Do you know what modern slavery looks like? Would you be able to recognise somebody who was enslaved if they walked into your life, or even your church?

Caroline Virgo, who heads up the Clewer Initiative, was in Cornwall on Friday (July 13)  to spread the word about the initiative’s work but also to listen to representatives of the church, the police, local government and other agencies about modern slavery in the county.

The Clewer Initiative is a three-year project to enable Church of England dioceses and wider church networks to develop strategies to detect modern slavery in their communities and help provide victim support and care.

It involves working with churches locally, identifying resources that can be used, developing partnerships with others, and creating a wider network of advocates seeking to end modern slavery together.

Nationally, it involves developing a network of practitioners committed to sharing models of best practice and providing evidenced based data to resource the Church’s national engagement with statutory and non-statutory bodies.

One of its recent innovations was the SafeCarWash app. This is a smartphone app which takes you through a series of basic questions when you are visiting a car wash to determine whether the operatives may themselves be victims of modern slavery.

The app asks you to answer questions such as whether or not the workers have access to suitable clothing, whether there is evidence of workers living on site or nearby, how much you pay, whether they offer a receipt and whether or not you had to pay a manager. Once you have answered the questions, the app will either thank you for the information you have given or, if your answers suggest there is a likelihood that the carwash is using slaves, it will ask you to call the Modern Slavery Helpline to tell someone what you have observed.

Churches offer a unique opportunity to help victims of modern slavery. Some people who are living as slaves will come from countries where telling a friendly local bobby is simply not an option – the police might even represent a part of the problem in some parts of the world. By contrast, churches are often simultaneously viewed as places of sanctuary.

Common places for modern slavery to be in operation include farms, nail bars, restaurants, and brothels. We have all of these in Cornwall, but modern slavery is frequently viewed as an urban issue.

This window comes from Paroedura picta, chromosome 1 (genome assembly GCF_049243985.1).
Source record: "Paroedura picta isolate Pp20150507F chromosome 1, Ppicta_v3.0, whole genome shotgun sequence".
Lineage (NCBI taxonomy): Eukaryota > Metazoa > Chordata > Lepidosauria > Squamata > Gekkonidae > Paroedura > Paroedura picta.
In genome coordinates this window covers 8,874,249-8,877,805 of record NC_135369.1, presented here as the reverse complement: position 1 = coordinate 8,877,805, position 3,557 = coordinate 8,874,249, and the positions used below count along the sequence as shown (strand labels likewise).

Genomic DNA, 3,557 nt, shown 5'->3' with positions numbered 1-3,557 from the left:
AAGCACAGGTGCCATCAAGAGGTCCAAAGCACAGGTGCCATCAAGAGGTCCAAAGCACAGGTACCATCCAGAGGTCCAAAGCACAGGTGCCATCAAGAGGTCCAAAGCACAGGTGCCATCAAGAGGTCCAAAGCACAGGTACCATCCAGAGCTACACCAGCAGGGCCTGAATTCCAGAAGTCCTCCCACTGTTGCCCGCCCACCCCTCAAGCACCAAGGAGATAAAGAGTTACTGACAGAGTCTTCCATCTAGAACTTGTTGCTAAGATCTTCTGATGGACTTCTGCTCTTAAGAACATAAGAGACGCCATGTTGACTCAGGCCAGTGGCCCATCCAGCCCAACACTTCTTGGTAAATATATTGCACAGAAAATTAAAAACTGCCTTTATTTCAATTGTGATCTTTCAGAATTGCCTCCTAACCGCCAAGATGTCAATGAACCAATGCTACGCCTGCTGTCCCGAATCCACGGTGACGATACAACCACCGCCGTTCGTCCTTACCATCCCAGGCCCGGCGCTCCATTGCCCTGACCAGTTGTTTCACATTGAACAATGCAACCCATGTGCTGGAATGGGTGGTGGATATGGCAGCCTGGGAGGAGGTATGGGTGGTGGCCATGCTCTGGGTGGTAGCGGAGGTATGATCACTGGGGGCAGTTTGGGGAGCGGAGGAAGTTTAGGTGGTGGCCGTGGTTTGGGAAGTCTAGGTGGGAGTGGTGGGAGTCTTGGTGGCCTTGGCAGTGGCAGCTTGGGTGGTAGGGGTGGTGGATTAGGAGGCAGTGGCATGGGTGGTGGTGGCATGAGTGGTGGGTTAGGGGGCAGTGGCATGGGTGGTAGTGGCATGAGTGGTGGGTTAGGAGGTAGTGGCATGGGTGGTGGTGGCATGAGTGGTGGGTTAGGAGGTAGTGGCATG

Indicators of modern slavery include:


  • Signs of physical or psychological abuse and untreated injuries.
  • Malnourished, unkempt or appear withdrawn and neglected.
  • Seem under the control of others.
  • Wear the same clothes every day.
  • No safety equipment worn even if their work demands it.



  • Collected/dropped off on a regular basis.
  • Rarely allowed to travel alone.
  • No control of ID documents.
  • Travel in a crowded minibus.



  • Accommodationis dirty, cramped or overcrowded.
  • Live/work at the same address.
  • Unfamiliar with neighbourhood.


Seeking help:

  • Reluctant to seek help and avoid eye contact.
  • Frightened or hesitant to talk.
  • Fear of police, don;t know who to trust or where to get help.
  • Afraid of deportation/risk of violence to themselves or family.


If you believe you might be a witness to modern slavery, you have choices.  In an emergency, call 999. To report non-emergency, suspicious activity, call the local police on 101.

To ask for advice you can call the Modern Slavery helpline on 08000 121 700.

For more information on the Clewer Initiative, see its website.

We have a limited number of flyers at Church House, Truro, about the car wash app, and a small pocket checklist of the signs of modern slavery . If you would like some of these to give to parishioners in your church, email Richard Best on